Five stories that had everyone talking
“Patience, dear, patience.” That was the advice 101-year-old Carmen Herrera gave to young artists this summer—on the eve of her first solo exhibition at a major museum. The Cuban-born American painter established her hard-edged abstract style in the late 1940s, when she first exhibited in Paris as a member of a group known as the New Realists. But the New York City of the 1950s was too enamored of macho abstract expressionists to give Herrera more than token support, and she didn’t sell her first painting until she was 89. Museums have been buying up her work in the 12 years since, though, and in November, New York’s Whitney rolled out a dazzling display of some 50 Herreras. Not far from the museum, the artist, a longtime Manhattan resident, still paints almost every day.
There’s a new king of the hill in museums of modern or contemporary art. With the opening of its new, eyecatching, billowy, white wing, the San Francisco Museum of Modern Art more than doubled in size to become the largest such institution in the country. The expansion added grist to a friendly debate about whether the Los Angeles–San Francisco axis has supplanted New York as America’s art capital, and also raised questions about who decides how modern art’s story will be told. A single family fortune, built by the co-founders of the Gap, paid most of the cost of the new wing, and the museum has agreed that the wing’s top three floors will always exhibit three times more work from Doris and Donald Fisher’s own collection than from all other sources combined. That should be good for the collection’s market value and—though a family foundation owns many of the works—good for Doris Fisher and her sons.
The transaction occurred in late 2015, but only in February did the public learn that Willem de Kooning’s Interchangemight now be the most expensive painting ever sold. Created in 1955, the 17-foot-tall abstract expressionist canvas, which had belonged to Hollywood magnate David Geffen, was purchased by Chicago hedge fund manager Ken Griffin together with a Jackson Pollock in a $500 million deal thought to be the richest ever. For now it’s not clear if the roughly $300 million price paid for the de Kooning exceeds the roughly $300 million Qatar Museums paid months earlier for the 1892 Paul Gauguin painting When Will You Marry? Either way, Geffen did well. He purchased Interchange shortly after it sold at a 1989 auction for a then-record $20.7 million.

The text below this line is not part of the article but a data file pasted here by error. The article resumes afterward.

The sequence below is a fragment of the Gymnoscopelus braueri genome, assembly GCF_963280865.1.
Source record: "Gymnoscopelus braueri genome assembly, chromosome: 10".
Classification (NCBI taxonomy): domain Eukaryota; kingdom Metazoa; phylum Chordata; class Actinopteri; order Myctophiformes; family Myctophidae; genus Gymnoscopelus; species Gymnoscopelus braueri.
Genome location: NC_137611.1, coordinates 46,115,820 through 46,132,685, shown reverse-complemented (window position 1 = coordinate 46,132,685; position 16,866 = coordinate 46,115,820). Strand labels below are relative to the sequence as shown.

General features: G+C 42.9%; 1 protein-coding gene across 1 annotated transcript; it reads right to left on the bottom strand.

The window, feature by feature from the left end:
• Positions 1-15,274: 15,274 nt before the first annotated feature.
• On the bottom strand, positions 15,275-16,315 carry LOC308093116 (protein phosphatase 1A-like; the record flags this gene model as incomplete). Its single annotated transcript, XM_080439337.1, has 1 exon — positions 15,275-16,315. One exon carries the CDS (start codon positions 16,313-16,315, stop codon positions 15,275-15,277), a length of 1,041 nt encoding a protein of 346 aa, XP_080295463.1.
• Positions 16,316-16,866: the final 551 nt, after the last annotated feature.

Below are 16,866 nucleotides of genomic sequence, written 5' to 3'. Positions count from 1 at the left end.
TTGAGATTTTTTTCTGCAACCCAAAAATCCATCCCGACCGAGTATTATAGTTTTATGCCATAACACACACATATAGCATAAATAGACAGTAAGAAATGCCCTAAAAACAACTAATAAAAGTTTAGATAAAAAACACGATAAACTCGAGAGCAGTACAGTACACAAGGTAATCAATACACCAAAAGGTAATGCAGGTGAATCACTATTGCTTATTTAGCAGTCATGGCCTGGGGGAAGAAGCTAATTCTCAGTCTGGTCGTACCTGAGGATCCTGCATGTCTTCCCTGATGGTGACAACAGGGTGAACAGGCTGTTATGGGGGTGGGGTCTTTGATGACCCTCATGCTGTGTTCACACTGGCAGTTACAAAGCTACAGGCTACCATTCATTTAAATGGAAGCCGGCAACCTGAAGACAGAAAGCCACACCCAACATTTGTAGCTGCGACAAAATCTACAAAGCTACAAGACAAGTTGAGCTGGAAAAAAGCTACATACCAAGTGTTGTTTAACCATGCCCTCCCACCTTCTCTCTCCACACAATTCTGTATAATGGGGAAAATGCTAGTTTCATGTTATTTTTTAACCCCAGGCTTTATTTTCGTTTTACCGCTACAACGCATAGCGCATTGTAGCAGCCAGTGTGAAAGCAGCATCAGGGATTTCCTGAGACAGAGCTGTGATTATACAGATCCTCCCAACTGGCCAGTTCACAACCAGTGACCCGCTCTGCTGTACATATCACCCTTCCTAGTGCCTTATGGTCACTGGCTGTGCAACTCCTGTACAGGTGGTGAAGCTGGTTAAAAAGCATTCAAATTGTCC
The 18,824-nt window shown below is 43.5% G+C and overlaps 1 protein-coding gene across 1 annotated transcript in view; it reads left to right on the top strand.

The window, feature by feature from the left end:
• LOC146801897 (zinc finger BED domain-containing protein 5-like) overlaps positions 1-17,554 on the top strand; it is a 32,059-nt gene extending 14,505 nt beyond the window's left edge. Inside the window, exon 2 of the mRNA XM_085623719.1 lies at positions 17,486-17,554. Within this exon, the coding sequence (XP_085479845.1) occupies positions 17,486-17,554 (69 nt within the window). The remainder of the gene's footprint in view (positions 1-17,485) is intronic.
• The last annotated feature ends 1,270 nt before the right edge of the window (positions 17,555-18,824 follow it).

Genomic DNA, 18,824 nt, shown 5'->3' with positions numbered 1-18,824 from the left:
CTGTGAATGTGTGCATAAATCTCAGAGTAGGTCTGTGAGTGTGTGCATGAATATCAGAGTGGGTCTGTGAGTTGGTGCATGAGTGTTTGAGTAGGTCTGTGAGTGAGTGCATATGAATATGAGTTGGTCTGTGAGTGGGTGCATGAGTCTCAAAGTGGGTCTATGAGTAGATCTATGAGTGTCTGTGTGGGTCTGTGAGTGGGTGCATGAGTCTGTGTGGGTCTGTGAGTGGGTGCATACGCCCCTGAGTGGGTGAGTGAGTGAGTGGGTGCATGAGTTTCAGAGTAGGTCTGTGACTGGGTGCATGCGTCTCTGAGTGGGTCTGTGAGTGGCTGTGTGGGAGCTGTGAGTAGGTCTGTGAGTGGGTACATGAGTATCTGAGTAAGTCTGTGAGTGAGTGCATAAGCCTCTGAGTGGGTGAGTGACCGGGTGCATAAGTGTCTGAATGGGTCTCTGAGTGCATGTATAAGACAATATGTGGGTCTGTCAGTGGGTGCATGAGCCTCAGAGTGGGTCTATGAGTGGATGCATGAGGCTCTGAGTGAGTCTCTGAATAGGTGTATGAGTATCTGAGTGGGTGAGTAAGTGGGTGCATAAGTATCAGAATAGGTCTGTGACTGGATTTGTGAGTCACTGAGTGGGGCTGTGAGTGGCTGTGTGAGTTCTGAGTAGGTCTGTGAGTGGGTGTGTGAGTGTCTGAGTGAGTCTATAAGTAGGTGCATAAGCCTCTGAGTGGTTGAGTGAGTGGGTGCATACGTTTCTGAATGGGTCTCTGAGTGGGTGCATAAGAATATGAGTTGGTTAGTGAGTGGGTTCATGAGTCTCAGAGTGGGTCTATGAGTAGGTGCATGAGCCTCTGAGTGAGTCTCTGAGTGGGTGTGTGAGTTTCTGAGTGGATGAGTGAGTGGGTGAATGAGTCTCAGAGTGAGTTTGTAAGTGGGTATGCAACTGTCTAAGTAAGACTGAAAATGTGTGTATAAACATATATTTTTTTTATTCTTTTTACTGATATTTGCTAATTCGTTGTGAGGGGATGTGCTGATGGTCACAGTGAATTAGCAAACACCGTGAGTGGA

One prominent Paris arts dealer called it “the biggest scandal in a century.” In September, the auction house Sotheby’s announced that it had been duped, having five years earlier sold a forged Dutch master painting for $11 million. The work, identified at the time as Frans Hals’ Portrait of a Man, was one of several suspect works traced this year to French art collector Giuliano Ruffini. In March, police stormed a museum in France to seize a painting of Venus that belonged to the Prince of Liechtenstein and had been labeled a 1531 work by Lucas Cranach the Elder. Ruffini says he made no claims about the provenance of his paintings when he sold them. Meanwhile, the gallery owner who sold the disputed Hals through Sotheby’s says he doesn’t trust the new forgery finding, given that both Sotheby’s and its rival, Christie’s, had previously labeled the work genuine. Sotheby’s chose to reimburse the buyer, but the auction house can’t win here. A gatekeeper is supposed to know the difference between a masterpiece and a fraud.
At least one art-world gatekeeper has a sense of humor about the job. At New York’s Guggenheim, visitors have been waiting for up to two hours in line to secure time alone with the museum’s most talked-about installation. America, created by Italian provocateur Maurizio Cattelan, is a fully functioning 18-karat gold toilet open to public use. The work recalls a 1917 Marcel Duchamp ploy, except that it has a more dramatic leveling effect. As Cattelan told The New Yorker: “Whatever you eat, a $200 lunch or a $2 hot dog, the results are the same, toiletwise.”